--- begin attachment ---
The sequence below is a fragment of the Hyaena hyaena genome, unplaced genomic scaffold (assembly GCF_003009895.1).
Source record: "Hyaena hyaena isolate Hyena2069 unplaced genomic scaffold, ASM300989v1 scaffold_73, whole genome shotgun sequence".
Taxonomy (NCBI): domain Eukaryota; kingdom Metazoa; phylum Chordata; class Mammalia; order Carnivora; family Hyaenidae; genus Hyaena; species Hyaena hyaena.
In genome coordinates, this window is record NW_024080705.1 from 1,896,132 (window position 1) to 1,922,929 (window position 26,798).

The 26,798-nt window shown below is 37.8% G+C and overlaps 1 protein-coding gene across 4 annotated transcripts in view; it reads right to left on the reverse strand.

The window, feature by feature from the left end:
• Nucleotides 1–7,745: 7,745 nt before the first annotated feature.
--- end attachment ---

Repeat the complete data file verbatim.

The sequence below is a fragment of the Hyaena hyaena genome, unplaced genomic scaffold (assembly GCF_003009895.1).
Source record: "Hyaena hyaena isolate Hyena2069 unplaced genomic scaffold, ASM300989v1 scaffold_73, whole genome shotgun sequence".
Taxonomy (NCBI): domain Eukaryota; kingdom Metazoa; phylum Chordata; class Mammalia; order Carnivora; family Hyaenidae; genus Hyaena; species Hyaena hyaena.
In genome coordinates, this window is record NW_024080705.1 from 1,896,132 (window position 1) to 1,922,929 (window position 26,798).

The 26,798-nt window shown below is 37.8% G+C and overlaps 1 protein-coding gene across 4 annotated transcripts in view; it reads right to left on the reverse strand.

The window, feature by feature from the left end:
• Nucleotides 1–7,745: 7,745 nt before the first annotated feature.